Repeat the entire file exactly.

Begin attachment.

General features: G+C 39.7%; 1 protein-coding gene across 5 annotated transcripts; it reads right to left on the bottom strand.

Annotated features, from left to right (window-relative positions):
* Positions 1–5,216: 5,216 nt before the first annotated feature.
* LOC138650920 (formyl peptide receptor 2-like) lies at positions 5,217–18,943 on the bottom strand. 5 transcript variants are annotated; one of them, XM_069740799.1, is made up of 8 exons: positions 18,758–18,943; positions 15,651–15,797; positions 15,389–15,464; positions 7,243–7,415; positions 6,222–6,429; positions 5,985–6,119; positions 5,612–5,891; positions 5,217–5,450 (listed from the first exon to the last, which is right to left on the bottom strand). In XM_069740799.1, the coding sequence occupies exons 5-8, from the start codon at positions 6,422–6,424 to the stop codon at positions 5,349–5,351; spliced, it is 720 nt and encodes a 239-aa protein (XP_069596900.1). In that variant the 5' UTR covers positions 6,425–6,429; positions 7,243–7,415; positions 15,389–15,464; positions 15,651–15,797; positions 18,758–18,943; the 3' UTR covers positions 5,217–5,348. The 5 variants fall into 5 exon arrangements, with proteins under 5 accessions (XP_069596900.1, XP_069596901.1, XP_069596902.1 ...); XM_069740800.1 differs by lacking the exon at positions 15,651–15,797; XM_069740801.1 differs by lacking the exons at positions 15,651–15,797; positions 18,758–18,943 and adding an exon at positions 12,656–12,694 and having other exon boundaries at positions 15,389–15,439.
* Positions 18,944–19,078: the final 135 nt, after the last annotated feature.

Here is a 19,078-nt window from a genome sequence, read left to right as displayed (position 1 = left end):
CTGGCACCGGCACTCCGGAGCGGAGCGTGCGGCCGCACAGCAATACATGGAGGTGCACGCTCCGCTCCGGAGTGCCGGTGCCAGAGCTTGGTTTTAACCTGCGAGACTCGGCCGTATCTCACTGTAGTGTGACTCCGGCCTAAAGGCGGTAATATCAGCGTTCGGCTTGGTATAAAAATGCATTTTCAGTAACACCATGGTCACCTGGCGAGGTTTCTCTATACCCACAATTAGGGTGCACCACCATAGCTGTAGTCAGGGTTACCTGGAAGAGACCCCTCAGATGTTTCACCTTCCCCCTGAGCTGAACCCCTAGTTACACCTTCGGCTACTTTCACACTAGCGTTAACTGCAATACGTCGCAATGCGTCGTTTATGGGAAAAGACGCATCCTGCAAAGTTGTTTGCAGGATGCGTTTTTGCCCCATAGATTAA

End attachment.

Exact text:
General features: G+C 39.7%; 1 protein-coding gene across 5 annotated transcripts; it reads right to left on the bottom strand.

Annotated features, from left to right (window-relative positions):
* Positions 1–5,216: 5,216 nt before the first annotated feature.
* LOC138650920 (formyl peptide receptor 2-like) lies at positions 5,217–18,943 on the bottom strand. 5 transcript variants are annotated; one of them, XM_069740799.1, is made up of 8 exons: positions 18,758–18,943; positions 15,651–15,797; positions 15,389–15,464; positions 7,243–7,415; positions 6,222–6,429; positions 5,985–6,119; positions 5,612–5,891; positions 5,217–5,450 (listed from the first exon to the last, which is right to left on the bottom strand). In XM_069740799.1, the coding sequence occupies exons 5-8, from the start codon at positions 6,422–6,424 to the stop codon at positions 5,349–5,351; spliced, it is 720 nt and encodes a 239-aa protein (XP_069596900.1). In that variant the 5' UTR covers positions 6,425–6,429; positions 7,243–7,415; positions 15,389–15,464; positions 15,651–15,797; positions 18,758–18,943; the 3' UTR covers positions 5,217–5,348. The 5 variants fall into 5 exon arrangements, with proteins under 5 accessions (XP_069596900.1, XP_069596901.1, XP_069596902.1 ...); XM_069740800.1 differs by lacking the exon at positions 15,651–15,797; XM_069740801.1 differs by lacking the exons at positions 15,651–15,797; positions 18,758–18,943 and adding an exon at positions 12,656–12,694 and having other exon boundaries at positions 15,389–15,439.
* Positions 18,944–19,078: the final 135 nt, after the last annotated feature.

Here is a 19,078-nt window from a genome sequence, read left to right as displayed (position 1 = left end):
CTGGCACCGGCACTCCGGAGCGGAGCGTGCGGCCGCACAGCAATACATGGAGGTGCACGCTCCGCTCCGGAGTGCCGGTGCCAGAGCTTGGTTTTAACCTGCGAGACTCGGCCGTATCTCACTGTAGTGTGACTCCGGCCTAAAGGCGGTAATATCAGCGTTCGGCTTGGTATAAAAATGCATTTTCAGTAACACCATGGTCACCTGGCGAGGTTTCTCTATACCCACAATTAGGGTGCACCACCATAGCTGTAGTCAGGGTTACCTGGAAGAGACCCCTCAGATGTTTCACCTTCCCCCTGAGCTGAACCCCTAGTTACACCTTCGGCTACTTTCACACTAGCGTTAACTGCAATACGTCGCAATGCGTCGTTTATGGGAAAAGACGCATCCTGCAAAGTTGTTTGCAGGATGCGTTTTTGCCCCATAGATTAA